â€œThis was the worst performance of the season, bar none,â€ said Kwantlen Coach Vincent Alvano. â€œIâ€™ve seen in it so many times. This is the typical high school mentality where you play your heart out against a better team, and when it comes to a team you feel is beneath you, you stop competing.â€
Kwantlen fell behind early when UBC-Oâ€™s Austin Ross curled a free kick into the top left corner of the goal, swinging the momentum to the Heat. UBC-O continued to press the Kwantlen defense, and in the 39th minute forward Lars Seitzinger was fouled near the goal, resulting in a penalty kick that put the Heat up 2-0.
Early in the second half, fresh substitute Sasa Plavsic wired a long free kick off the bottom of the crossbar and into the net, sparking an offensive resurgence, and pulling the Eagles back within striking distance.
Despite their renewed vigor, Kwantlen failed to convert any of their many opportunities into points, and as the clock ticked their desperation began to show.
In the 87th minute, after a possible hand ball went uncalled directly in front of the head referee, the Eagles stood frozen as Heat midfielder Tom Brook easily put the nail in the coffin on the resulting 3-on-2 rush.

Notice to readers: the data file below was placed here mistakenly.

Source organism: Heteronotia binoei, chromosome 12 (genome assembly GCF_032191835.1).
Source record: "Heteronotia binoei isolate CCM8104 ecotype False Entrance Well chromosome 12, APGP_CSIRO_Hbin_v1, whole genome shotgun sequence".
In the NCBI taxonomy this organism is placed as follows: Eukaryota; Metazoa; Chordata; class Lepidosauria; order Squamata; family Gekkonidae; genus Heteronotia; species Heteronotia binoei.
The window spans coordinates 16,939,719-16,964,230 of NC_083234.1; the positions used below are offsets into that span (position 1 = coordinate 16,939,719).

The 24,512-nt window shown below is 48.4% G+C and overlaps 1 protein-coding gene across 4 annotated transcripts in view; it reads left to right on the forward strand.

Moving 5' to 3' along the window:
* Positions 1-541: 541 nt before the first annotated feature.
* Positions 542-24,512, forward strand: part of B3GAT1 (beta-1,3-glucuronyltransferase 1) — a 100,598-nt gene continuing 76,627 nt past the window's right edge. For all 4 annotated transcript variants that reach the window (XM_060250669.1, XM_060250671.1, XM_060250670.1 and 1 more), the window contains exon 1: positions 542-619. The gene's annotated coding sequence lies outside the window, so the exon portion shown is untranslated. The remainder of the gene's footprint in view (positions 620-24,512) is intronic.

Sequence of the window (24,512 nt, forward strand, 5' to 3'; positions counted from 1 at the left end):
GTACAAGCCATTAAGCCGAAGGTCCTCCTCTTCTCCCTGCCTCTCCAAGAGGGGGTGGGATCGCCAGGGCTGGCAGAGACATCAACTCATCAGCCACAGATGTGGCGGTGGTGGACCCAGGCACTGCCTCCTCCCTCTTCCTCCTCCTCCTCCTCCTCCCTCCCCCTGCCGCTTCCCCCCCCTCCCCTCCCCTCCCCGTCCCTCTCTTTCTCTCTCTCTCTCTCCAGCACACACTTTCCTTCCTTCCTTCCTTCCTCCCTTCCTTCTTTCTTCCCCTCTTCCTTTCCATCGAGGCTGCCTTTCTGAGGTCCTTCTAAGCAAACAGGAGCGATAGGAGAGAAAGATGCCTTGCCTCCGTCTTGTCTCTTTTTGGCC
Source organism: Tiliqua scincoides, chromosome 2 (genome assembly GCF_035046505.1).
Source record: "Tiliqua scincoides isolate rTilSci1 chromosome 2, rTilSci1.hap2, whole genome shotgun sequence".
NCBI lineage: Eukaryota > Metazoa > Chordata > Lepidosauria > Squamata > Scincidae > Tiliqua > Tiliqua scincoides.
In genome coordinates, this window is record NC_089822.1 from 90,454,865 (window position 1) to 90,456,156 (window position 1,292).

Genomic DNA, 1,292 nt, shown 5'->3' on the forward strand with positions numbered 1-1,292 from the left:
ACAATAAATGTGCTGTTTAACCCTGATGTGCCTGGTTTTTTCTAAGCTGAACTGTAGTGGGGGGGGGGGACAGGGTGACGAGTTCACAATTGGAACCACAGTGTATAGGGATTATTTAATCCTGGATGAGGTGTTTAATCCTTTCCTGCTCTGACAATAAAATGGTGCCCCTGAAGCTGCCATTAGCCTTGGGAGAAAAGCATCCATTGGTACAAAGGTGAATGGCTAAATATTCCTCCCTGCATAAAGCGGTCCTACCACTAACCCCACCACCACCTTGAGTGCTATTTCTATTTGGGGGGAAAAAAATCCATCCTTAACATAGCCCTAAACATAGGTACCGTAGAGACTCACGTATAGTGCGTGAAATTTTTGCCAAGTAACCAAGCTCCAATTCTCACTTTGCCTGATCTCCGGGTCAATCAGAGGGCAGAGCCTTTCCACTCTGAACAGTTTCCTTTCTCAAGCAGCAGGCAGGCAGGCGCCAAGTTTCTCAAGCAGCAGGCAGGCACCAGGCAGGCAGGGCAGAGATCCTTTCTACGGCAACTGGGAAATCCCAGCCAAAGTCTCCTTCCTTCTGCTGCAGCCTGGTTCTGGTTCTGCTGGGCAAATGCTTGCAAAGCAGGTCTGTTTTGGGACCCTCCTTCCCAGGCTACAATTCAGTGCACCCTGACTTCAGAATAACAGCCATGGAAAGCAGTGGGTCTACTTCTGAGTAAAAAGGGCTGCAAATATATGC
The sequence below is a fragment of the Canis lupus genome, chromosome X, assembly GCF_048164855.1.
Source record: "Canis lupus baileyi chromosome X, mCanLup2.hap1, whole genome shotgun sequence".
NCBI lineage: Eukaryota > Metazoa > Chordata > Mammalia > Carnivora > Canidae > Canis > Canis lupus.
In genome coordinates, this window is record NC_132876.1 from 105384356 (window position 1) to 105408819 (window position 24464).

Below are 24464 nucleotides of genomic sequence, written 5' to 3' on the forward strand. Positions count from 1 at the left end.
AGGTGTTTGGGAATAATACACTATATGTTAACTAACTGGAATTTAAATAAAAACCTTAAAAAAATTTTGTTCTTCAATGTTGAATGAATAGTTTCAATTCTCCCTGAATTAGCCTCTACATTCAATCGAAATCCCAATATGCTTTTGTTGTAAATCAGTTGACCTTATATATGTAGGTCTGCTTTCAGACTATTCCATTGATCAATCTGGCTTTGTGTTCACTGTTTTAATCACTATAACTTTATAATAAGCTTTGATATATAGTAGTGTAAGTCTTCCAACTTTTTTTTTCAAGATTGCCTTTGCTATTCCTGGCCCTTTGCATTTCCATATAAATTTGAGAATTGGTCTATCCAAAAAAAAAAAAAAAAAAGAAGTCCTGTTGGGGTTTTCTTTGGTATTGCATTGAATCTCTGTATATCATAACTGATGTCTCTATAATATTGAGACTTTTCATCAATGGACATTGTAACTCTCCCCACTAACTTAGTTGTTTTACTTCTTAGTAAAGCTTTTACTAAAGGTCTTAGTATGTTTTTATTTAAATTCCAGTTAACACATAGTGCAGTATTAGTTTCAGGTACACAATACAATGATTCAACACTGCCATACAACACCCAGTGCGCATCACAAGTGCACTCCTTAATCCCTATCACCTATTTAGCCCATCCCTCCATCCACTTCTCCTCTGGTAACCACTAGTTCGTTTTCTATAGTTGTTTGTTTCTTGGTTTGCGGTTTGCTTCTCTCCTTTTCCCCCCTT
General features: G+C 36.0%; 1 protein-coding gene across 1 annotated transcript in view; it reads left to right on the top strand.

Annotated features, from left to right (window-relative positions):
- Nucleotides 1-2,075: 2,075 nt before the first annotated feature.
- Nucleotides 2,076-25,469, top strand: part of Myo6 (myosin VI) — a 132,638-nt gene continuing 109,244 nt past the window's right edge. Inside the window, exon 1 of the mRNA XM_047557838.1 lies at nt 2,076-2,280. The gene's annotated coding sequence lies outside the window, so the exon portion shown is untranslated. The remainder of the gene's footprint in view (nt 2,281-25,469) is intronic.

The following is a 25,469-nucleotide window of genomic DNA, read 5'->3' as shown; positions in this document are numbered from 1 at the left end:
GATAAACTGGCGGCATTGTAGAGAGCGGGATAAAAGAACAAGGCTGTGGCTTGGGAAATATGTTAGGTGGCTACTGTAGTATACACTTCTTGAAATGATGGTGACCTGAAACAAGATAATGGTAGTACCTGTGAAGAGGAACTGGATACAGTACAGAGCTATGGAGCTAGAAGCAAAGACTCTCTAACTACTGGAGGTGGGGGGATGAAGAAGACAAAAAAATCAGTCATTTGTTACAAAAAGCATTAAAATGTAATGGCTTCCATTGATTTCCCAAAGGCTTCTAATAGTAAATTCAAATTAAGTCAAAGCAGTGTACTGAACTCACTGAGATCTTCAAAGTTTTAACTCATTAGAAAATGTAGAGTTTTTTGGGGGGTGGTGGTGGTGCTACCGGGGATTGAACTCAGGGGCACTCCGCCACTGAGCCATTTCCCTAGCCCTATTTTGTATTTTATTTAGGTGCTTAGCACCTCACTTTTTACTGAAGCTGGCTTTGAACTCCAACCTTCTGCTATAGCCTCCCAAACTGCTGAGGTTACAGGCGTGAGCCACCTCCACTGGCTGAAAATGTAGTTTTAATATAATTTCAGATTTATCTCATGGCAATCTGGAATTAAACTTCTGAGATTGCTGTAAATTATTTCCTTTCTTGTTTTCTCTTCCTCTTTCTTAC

â€œThose are the type of games that get coaches fired, or make a coach resign, because you feel so responsible that you cannot motivate your kids against a team you should be able to dominate,â€ Alvano said. â€œThis is the team that held Capilano to a 1-1 tie in the first half, and 0-0 against Douglas, and we fall behind 2-0 against a team that hasnâ€™t even won a game.â€
Despite the loss, Kwantlen still has a chance at the playoffs because Langara lost its match to second-ranked Douglas College, and VIU lost to top-ranked Capilano.
If the 15-point Eagles win on Sunday, and 16-point Langara loses or ties, Kwantlen will squeak into the playoffs because they hold the tiebreaker over 15-point VIU.